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Pancreatic Neoplasms: HELP
Articles by Aaron I. Vinik
Based on 10 articles published since 2010
(Why 10 articles?)

Between 2010 and 2020, A. Vinik wrote the following 10 articles about Pancreatic Neoplasms.
+ Citations + Abstracts
1 Editorial Preface: Gastroenteropancreatic system and its tumors: Part 1. 2010

Vinik, Aaron I. ·EVMS Strelitz Diabetes Research Center, Eastern Virginia Medical School, 855 West Brambleton Avenue, Norfolk, VA 23510-1001, USA. vinikai@evms.edu ·Endocrinol Metab Clin North Am · Pubmed #21095538.

ABSTRACT: -- No abstract --

2 Review Early detection of sporadic pancreatic cancer: summative review. 2015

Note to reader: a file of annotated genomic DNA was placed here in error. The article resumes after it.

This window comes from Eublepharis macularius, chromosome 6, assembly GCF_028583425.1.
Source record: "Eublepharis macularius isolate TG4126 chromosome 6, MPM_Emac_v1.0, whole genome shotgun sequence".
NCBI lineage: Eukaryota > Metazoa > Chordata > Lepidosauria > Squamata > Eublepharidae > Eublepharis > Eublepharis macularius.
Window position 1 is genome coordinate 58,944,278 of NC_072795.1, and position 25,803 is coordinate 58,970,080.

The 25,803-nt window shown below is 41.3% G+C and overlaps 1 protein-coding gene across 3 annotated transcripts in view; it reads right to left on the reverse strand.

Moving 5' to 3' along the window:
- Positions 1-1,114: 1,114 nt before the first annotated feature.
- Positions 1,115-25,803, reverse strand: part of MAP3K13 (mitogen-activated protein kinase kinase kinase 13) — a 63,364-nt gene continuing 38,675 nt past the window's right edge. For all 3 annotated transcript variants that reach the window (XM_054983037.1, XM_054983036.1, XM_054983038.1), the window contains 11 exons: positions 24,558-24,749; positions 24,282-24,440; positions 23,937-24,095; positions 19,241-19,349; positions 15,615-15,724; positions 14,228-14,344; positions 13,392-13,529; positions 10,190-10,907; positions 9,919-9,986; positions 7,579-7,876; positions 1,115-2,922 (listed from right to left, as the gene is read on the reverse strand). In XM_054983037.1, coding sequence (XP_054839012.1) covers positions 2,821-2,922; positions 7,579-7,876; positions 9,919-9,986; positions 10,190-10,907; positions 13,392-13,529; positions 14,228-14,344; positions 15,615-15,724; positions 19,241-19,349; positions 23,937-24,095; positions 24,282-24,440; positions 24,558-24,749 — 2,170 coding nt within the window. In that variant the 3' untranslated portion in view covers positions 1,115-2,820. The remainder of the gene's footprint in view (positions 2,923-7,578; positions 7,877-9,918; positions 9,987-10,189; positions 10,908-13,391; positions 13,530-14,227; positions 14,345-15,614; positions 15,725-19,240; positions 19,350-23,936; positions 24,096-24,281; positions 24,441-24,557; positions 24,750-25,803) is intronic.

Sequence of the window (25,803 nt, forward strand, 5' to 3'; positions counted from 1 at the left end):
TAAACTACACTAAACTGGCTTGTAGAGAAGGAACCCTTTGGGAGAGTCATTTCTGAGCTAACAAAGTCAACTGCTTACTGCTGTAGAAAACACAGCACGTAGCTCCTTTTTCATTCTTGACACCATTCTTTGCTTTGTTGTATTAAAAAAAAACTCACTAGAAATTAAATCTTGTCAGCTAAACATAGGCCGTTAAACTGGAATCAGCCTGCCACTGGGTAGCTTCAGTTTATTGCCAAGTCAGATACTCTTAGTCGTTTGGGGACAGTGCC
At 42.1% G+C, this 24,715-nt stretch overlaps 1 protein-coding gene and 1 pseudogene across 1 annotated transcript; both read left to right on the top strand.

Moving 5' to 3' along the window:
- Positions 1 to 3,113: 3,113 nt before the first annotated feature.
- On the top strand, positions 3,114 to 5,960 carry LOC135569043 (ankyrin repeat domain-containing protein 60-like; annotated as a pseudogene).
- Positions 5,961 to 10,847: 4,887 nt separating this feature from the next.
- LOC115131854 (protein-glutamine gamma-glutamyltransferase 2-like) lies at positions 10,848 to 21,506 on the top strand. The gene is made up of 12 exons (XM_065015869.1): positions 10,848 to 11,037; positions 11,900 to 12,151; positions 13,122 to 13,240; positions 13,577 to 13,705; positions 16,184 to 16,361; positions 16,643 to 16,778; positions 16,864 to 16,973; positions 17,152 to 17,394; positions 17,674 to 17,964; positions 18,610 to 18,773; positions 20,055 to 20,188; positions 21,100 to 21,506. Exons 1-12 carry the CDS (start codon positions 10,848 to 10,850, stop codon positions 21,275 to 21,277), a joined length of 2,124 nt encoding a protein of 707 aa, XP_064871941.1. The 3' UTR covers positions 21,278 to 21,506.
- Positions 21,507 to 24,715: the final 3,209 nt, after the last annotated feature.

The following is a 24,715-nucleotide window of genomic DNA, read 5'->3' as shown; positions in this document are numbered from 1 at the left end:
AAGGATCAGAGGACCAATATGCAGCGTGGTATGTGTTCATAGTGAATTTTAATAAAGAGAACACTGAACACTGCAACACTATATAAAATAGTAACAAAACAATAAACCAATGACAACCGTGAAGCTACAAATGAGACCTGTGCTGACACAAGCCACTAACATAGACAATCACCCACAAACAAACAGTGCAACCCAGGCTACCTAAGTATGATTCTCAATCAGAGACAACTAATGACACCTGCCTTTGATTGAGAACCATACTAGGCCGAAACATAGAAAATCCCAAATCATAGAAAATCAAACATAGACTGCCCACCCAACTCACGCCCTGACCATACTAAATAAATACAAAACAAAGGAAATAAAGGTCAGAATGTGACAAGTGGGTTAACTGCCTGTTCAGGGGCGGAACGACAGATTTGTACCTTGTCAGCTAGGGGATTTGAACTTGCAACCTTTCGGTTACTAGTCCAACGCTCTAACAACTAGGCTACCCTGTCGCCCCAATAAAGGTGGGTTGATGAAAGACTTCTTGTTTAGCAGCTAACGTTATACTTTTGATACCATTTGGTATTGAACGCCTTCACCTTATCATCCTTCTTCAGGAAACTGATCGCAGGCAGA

Chari, Suresh T / Kelly, Kimberly / Hollingsworth, Michael A / Thayer, Sarah P / Ahlquist, David A / Andersen, Dana K / Batra, Surinder K / Brentnall, Teresa A / Canto, Marcia / Cleeter, Deborah F / Firpo, Matthew A / Gambhir, Sanjiv Sam / Go, Vay Liang W / Hines, O Joe / Kenner, Barbara J / Klimstra, David S / Lerch, Markus M / Levy, Michael J / Maitra, Anirban / Mulvihill, Sean J / Petersen, Gloria M / Rhim, Andrew D / Simeone, Diane M / Srivastava, Sudhir / Tanaka, Masao / Vinik, Aaron I / Wong, David. ·From the *Department of Medicine, Mayo Clinic, Rochester, MN; †Department of Biomedical Engineering, University of Virginia, Charlottesville, VA; Departments of ‡Biochemistry and Molecular Biology, §Pathology and Microbiology, and ∥Surgery, Fred & Pamela Buffett Cancer Center, University of Nebraska, Omaha, NE; ¶Division of Digestive Diseases and Nutrition, National Institute of Diabetes and Digestive and Kidney Disease, National Institutes of Health, Bethesda, MD; #Division of Gastroenterology, University of Washington, Seattle, WA; **Division of Gastroenterology, Johns Hopkins University School of Medicine, Baltimore, MD; ††Sawgrass Leadership Institute, Ponte Vedra Beach, FL; ‡‡Department of Surgery, University of Utah, Salt Lake City, UT; §§Department of Radiology, Stanford University School of Medicine, Stanford; ∥∥Department of Medicine, David Geffen School of Medicine, and ¶¶General Surgery, University of California Los Angeles, Los Angeles, CA; ##Kenner Family Research Fund; ***Department of Pathology, Memorial Sloan Kettering Cancer Center, New York, NY; †††Department of Internal Medicine, University of Greifswald, Greifswald, Germany; ‡‡‡Division of Pathology and Laboratory Medicine, University of Texas MD Anderson Cancer Center, Houston, TX; §§§Department of Health Sciences Research, Mayo Clinic, Rochester, MN; ∥∥∥Gastroenterology Division, Department of Internal Medicine and Comprehensive Cancer Center, and ¶¶¶Department of Surgery, School of Medicine, University of Michigan, Ann Arbor, MI; ###Cancer Biomarkers Research Group, Division of Cancer Prevention, National Cancer Institute, Rockville, MD; ****Departments of Surgery and Oncology, Kyushu University, Fukuoka, Japan; ††††Department of Medicine, Eastern Virginia Medical School, Norfolk, VA; and ‡‡‡‡Division of Oral Biology and Medicine, CLA School of Dentistry, Jonnson Comprehensive Cancer Center, University of California Los Angeles, L ·Pancreas · Pubmed #25931254.